A freedom of information (FOI) request has revealed that the Foreign and Commonwealth Office (FCO) has spent £92,574 on “social media training” since May 2010.
The Office was asked how much money was spent on social media training, who received the training, what kind of training was received and who conducted it.
The same questions were asked again, but specifically applying to the Twitter social network – however FCO claimed it was not possible to break the given figure down in that way.
However, it was able to elaborate on social media training given, for example staff have been trained on how to use social sites in crisis situations such as the Kenyan shopping mall terrorist attack in 2013.
Besides this training has been given on using the @FCOtravel Twitter account to promote travel advice updates and answering consular questions from UK nationals to reduce time spent on the phone.
The FCO has also received education on communicating within its own policies, as well as wider government rules on open governance and transparency.
Further training was received in explain the Office’s work to the public and using social media to improve understanding of public and civil society opinion on foreign policy issues.
Training made available to wide range of staff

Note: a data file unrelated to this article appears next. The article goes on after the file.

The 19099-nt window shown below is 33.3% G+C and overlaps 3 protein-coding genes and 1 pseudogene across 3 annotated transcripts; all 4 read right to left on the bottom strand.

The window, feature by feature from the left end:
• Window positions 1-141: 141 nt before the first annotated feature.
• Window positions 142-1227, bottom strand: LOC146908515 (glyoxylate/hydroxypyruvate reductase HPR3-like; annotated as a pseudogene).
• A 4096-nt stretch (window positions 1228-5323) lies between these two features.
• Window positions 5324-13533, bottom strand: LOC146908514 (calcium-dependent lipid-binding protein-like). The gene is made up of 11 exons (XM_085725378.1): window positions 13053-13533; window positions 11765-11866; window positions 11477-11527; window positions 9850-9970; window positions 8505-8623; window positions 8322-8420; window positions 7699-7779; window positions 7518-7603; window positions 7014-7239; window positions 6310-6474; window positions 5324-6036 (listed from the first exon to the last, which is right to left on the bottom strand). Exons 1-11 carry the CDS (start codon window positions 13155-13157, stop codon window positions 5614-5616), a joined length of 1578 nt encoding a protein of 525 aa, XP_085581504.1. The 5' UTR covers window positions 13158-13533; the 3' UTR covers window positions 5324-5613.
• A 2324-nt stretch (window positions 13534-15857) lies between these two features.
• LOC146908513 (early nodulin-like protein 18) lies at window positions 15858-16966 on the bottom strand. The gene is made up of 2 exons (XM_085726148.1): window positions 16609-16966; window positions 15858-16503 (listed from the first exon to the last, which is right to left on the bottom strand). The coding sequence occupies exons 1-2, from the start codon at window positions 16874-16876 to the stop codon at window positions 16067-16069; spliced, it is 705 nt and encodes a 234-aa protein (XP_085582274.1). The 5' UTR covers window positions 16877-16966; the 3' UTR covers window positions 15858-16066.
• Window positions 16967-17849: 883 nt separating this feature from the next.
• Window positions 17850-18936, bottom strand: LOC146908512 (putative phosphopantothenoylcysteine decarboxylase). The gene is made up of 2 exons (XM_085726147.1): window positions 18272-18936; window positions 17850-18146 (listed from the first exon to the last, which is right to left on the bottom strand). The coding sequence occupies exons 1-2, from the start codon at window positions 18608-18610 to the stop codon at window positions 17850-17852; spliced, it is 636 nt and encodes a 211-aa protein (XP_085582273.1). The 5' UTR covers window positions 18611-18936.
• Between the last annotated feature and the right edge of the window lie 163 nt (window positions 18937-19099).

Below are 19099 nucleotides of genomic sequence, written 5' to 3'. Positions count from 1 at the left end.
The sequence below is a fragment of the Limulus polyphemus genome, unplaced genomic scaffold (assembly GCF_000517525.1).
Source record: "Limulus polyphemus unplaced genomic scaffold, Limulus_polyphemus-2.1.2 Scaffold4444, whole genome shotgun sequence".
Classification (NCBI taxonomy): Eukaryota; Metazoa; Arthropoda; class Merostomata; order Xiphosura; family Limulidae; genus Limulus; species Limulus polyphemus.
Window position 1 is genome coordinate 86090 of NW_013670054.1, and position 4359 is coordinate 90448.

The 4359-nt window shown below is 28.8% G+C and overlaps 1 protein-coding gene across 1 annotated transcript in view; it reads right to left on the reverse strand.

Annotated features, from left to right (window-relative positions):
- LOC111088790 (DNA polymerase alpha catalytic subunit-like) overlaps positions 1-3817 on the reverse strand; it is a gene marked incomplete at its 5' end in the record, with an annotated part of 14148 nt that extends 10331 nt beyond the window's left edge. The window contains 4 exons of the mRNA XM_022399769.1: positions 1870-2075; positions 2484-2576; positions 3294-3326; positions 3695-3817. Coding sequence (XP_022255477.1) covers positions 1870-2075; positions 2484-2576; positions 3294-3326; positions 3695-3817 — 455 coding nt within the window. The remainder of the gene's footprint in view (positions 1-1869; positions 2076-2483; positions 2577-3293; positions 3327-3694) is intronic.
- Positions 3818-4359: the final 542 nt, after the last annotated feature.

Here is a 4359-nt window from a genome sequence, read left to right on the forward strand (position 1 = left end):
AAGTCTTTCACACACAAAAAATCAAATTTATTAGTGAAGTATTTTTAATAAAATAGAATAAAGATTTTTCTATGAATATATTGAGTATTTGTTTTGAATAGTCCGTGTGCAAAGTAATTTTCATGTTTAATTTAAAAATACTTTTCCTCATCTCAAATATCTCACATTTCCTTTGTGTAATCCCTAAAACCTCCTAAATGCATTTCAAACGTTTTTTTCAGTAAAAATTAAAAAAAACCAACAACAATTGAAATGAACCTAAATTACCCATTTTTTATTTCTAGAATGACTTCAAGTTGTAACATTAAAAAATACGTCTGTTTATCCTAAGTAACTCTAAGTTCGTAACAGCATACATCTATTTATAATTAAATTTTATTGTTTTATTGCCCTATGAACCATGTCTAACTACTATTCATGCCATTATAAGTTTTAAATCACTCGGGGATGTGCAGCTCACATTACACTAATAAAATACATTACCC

The FCO staff that received the education were consular staff in London and overseas, press and communications officers, Office web editors and digital staff, senior management and staff in policy roles.
The FOI response also reveals that providers responsible for providing the training were Whiteoaks, NixonMcInnes, West Lemorann SL and DEMSOC.
“The [Office] uses social media to help promote UK objectives around the world,” claims a letter published by the FCO earlier this week.
“We support British nationals, providing answers to travel queries and using social media in crisis situations to identify British nationals in need of help,” it adds.
Porthole AThe letter also explains that FCO uses social media to promote British trade and tourism, objectives and values and in building its understanding of political situations and key influencers, as well as openly engaging on and explaining foreign policy.